What is a General Election and how do they work?

How and why do we vote for people, and who can stand as an MP?

It’s a General Election in the UK this week! That means adults are allowed to vote for who they think should be in charge of the country.

Ask a grown-up and they’ll probably say elections are really confusing – and they’re right!

We thought we’d try and help out, so we put together this cool election guide.

It tells you all about elections, Members of Parliament, voting, the law, and the House of Commons!

Why are we having an election?

In a democracy, ordinary people get to decide who is in charge of the country.

There are lots of different types of democracy!

The type we have in the UK has a very big name… It’s called electoral representative democracy. That means we hold elections for people to represent us!

Elections in the UK are normally held every five years but the Prime Minister can ask for one whenever they like.

So whilst our next election should have been in 2020, the current Prime Minister, Theresa May, decided we needed one early.

We’ve all been calling a ‘snap election’ because it happened so quickly but there is no special name for it. It’s just like every other election!

Constituencies

The UK is divided up into 650 little chunks called constituencies. Each constituency has an MP – that’s a Member of Parliament.

To be elected as Member of Parliament, you have to stand as a candidate in a constituency.

Most candidates try to be MP in the constituency where they live and work, but you can try to become an MP anywhere!

Candidates

Candidates are usually selected by parties. Not the fun kind with cake and balloons, though!

There are two ‘main’ parties. They’re called the Conservatives, who are blue, and Labour, who are red.

There are lots and lots of other parties too, including the Liberal Democrats, the Green Party, the UK Independence Party, the Scottish National Party, and Plaid Cymru.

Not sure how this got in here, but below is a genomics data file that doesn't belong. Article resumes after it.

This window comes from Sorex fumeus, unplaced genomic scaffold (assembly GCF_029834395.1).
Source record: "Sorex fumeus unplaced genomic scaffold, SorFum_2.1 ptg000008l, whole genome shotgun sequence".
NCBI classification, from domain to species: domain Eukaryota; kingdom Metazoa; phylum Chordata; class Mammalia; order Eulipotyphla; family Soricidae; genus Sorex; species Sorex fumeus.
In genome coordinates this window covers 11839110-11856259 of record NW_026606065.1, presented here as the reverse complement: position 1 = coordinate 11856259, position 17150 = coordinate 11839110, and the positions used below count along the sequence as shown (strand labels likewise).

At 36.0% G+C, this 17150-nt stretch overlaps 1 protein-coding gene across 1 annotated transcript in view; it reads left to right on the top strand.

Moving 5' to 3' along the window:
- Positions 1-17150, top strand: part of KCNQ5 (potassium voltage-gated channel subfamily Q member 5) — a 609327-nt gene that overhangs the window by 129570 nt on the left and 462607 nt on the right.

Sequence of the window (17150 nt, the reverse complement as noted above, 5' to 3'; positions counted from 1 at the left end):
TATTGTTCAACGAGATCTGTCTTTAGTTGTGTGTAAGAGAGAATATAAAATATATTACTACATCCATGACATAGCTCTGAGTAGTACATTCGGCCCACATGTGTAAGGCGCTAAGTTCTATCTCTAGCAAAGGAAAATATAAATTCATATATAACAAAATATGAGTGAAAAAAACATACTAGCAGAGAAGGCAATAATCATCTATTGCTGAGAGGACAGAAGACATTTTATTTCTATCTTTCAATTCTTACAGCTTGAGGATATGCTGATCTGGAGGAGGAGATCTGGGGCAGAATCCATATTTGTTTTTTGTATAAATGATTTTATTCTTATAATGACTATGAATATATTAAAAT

Parties have very different ideas on the way the country should be run and people vote for the ideas they like best!

Voting

If you’re 18 or older on election day, you get to vote.

You must be registered to vote. Registering before voting is very important because if you’re not registered, you won’t be allowed to vote.

Over 16? Register to vote here!

Most people go to a polling station to vote – usually a church or a town hall close to where they live – but some can vote via post!

There are always lots of polling stations, so everyone can get to one easily.

When voters arrive at the polling station, they are given a sheet of paper called a ‘ballot’ and told to put an ‘X’ next to the person or party they like the most.

They vote in secret so nobody else knows who they’ve voted for. Then, they put their ballot paper in a big box with everyone else’s.

Counting

The polling station is open from 7 a.m. to 10 p.m.

When it closes, the boxes from all of the polling stations are sent to one central place in the constituency.

The big boxes are then opened and all of the votes are counted. We use ‘First Past The Post’ to count votes which means the┬ácandidate with the most amount of votes wins, and becomes an MP!

Counting lots and lots of votes can get boring but it’s really important. There are usually news people with big cameras waiting for the result!

Government

When a┬ácandidate wins, they get a seat in the House of Commons. That’s a big building where all the important decisions are made.

On election day, the aim is to get as many of the 650 seats as possible. A political party needs┬á326 seats or more to ‘win’ overall.

Learn more about Parliament with Fun Kids’ free podcast series, Inside Parliament!

And this is where things can get a bit confusing…

If a party gets those seats, the Queen invites them to form a Government! 

If no party wins 326 seats, a new election might be called or a coalition might be formed – that’s where two or more parties become friends and try to help each other out.

Sometimes though, you don’t need 326 seats! A party can become a ‘minority’ Government by having less than half the seats in the House of Commons – but that’s risky because they might not get to do all the things they like!

The party in second-place forms something called the ‘opposition’ and gets to hold the government to account.

And that’s how General Elections work in the UK!

There are loads of┬áother types of election though… Some places elect mayors, and we all elect councillors and members of the EU Parliament.

And they all run on their own systems and have their own rules! We told you it could get confusing!